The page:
MLB's Ultimate Star, Part I: Hitting

Updated: Apr 29, 2020

I was scavenging the internet and I came across an interesting concept that is running. They're building the ultimate 5-tool star, going through each tool (hit for average, hit for power, speed, arm strength, and fielding) individually. I decided to take it one step further. I'm adding in undefinable characteristics like: leadership, sustained dominance, and competitiveness.

Over the coming days, I will be putting together the best players of all time based on their tools, both one's with statistics, and one's without as I take a deep dive into current and former MLB players, and come up with THE perfect MLB player.

First tool: Hitting

As mentioned above, there are two components to hitting: for power and for average. I dug through pages and pages of stats to find the best statistical hitters in the history of Major League Baseball.

1. Hank Aaron- Lifetime .305 BA (125th), 755 HR (2nd), 2,297 RBIs (1st)

There's no denying Hank Aaron is one of the greatest hitters the game has ever seen. His home run record stood for 31 years until Barry Bonds broke it in 2001. Aaron played 23 seasons in the MLB, through the first 17 he hit under .300 only 5 times, and in his first season, which happened to be his worst statistical season during that stretch, he hit .280. Throughout his entire career, he hit over .310 11 times, racked up 3,771 hits, and only struck out 1,383 times. Playing in 3,298 games, with 13,941 at-bats that's an average of 1 strikeout per 8.94 at-bats for 23 seasons.

2. Babe Ruth- Lifetime .342 BA (8th), 714 HR (3rd), 2,214 RBIs (2nd)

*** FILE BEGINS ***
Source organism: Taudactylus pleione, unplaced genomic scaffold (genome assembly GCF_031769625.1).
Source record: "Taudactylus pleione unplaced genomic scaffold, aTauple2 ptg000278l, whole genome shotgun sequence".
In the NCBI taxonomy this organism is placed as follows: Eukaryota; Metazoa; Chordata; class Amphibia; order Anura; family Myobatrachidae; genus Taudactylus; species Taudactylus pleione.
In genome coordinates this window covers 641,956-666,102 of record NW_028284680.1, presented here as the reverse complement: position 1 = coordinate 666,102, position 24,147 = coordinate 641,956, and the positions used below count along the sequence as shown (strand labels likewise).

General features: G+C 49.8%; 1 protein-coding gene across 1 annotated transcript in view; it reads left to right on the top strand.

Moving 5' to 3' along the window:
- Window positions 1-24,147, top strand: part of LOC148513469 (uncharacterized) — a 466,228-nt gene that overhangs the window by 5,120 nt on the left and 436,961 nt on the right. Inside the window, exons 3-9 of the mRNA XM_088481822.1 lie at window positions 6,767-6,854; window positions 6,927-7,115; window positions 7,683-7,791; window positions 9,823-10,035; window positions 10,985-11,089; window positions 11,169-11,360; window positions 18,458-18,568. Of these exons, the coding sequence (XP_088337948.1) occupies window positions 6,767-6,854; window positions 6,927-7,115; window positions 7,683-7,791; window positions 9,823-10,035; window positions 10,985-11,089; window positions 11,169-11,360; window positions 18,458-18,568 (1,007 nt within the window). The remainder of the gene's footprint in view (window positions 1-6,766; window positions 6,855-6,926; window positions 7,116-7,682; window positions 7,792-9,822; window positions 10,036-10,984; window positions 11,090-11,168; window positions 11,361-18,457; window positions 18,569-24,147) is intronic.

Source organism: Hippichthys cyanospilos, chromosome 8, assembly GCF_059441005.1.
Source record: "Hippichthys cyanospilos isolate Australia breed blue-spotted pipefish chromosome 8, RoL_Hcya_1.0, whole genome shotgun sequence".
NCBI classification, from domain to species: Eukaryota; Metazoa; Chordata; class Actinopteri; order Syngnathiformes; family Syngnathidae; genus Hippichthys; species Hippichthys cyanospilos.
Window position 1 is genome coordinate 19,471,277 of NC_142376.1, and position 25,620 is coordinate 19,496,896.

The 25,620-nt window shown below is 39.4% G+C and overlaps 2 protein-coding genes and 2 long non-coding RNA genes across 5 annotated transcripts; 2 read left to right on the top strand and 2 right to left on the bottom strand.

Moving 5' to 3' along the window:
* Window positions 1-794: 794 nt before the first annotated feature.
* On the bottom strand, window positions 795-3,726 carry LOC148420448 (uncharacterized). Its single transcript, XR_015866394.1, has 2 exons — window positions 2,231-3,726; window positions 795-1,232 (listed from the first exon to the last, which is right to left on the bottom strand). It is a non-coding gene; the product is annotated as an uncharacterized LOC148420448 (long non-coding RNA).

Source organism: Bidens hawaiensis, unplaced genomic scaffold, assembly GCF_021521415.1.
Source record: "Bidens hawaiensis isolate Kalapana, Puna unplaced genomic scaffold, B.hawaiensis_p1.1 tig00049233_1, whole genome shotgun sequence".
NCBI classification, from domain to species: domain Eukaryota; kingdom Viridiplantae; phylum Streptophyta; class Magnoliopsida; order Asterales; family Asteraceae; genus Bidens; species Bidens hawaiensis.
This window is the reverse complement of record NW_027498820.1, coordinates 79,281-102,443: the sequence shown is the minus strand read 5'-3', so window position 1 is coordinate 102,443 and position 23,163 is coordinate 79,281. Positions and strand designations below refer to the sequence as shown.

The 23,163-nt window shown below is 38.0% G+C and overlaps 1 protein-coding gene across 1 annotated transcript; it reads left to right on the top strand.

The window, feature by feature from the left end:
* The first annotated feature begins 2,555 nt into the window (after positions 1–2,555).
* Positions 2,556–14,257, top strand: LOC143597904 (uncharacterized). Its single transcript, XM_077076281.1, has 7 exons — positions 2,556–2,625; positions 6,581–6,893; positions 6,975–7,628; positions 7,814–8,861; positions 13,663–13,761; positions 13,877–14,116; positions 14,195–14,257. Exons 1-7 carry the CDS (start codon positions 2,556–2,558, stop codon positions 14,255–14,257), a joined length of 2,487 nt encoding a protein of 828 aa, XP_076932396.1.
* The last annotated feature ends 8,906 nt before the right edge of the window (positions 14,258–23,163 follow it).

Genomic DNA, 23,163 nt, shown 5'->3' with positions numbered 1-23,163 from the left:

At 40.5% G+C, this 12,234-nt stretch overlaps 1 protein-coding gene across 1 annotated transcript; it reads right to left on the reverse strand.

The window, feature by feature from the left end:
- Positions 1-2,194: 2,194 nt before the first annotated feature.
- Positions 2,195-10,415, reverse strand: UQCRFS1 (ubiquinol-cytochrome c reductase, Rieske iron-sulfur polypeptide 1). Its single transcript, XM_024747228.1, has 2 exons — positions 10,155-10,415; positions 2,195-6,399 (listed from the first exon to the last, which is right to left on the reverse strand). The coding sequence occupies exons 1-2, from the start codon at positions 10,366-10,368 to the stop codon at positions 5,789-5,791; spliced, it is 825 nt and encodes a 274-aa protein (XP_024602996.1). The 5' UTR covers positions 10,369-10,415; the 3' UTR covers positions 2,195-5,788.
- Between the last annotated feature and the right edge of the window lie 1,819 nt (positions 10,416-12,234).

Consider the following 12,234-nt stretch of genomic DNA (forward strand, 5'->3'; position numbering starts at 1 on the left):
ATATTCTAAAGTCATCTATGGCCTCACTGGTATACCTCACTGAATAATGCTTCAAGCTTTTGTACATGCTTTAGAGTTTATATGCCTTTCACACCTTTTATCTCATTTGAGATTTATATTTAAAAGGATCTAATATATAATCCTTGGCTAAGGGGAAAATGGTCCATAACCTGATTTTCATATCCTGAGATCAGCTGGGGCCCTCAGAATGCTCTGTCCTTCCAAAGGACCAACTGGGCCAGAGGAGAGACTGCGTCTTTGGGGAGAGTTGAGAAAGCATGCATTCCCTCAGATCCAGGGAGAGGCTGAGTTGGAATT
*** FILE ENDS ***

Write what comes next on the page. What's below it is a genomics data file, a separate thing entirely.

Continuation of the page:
I don't think I have to explain why "The Babe" is in this discussion, his stats and legacy on the game of baseball speak for themself. As most people know, Ruth was a pitcher for the Red Sox before switching to hitting and I'd say its sufficient that it worked out for the best. Ruth played 21 years in the MLB, and the first 4-5 were spent as a pitcher. So, over the course of 15 years from 1919-1934 (not including his final year), Babe racked up those astounding numbers. Despite his prolific numbers that are arguably the greatest, it was a different era of baseball back then and it's tough to compare baseball played in the 1920s, to that of the 1980s, let alone the 2010s.

3. Mike Trout- Career (8 seasons) .305 BA, 285 HR, 752 RBIs

I put Mike Trout as the third greatest hitter with the ability to hit for power and average because, at the astounding age of 28 years old, his numbers are ridiculous. This is more of a future potential pick, but it's still well deserved. He has plenty of baseball left, but as it stands, he is one of 18 other players a part of the .300/.400/.500 club. That means a career .300 BA, .400 OBP, and .500 SLG%. I'm psyched to see what Trout does the rest of his career. I did the math, and if he plays 20 seasons, like his counterparts, he will have roughly ~712 HRs, ~1,823 RBIs, and ~484 SBs, ~3,209 hits. I put him third on the list just because I can't wait to see what crazy numbers he will be able to put up in this pitcher-friendly era of baseball. 10 years from now we might be watching the GOAT play in his final game. It's just a shame that baseball fans don't get to watch him play bec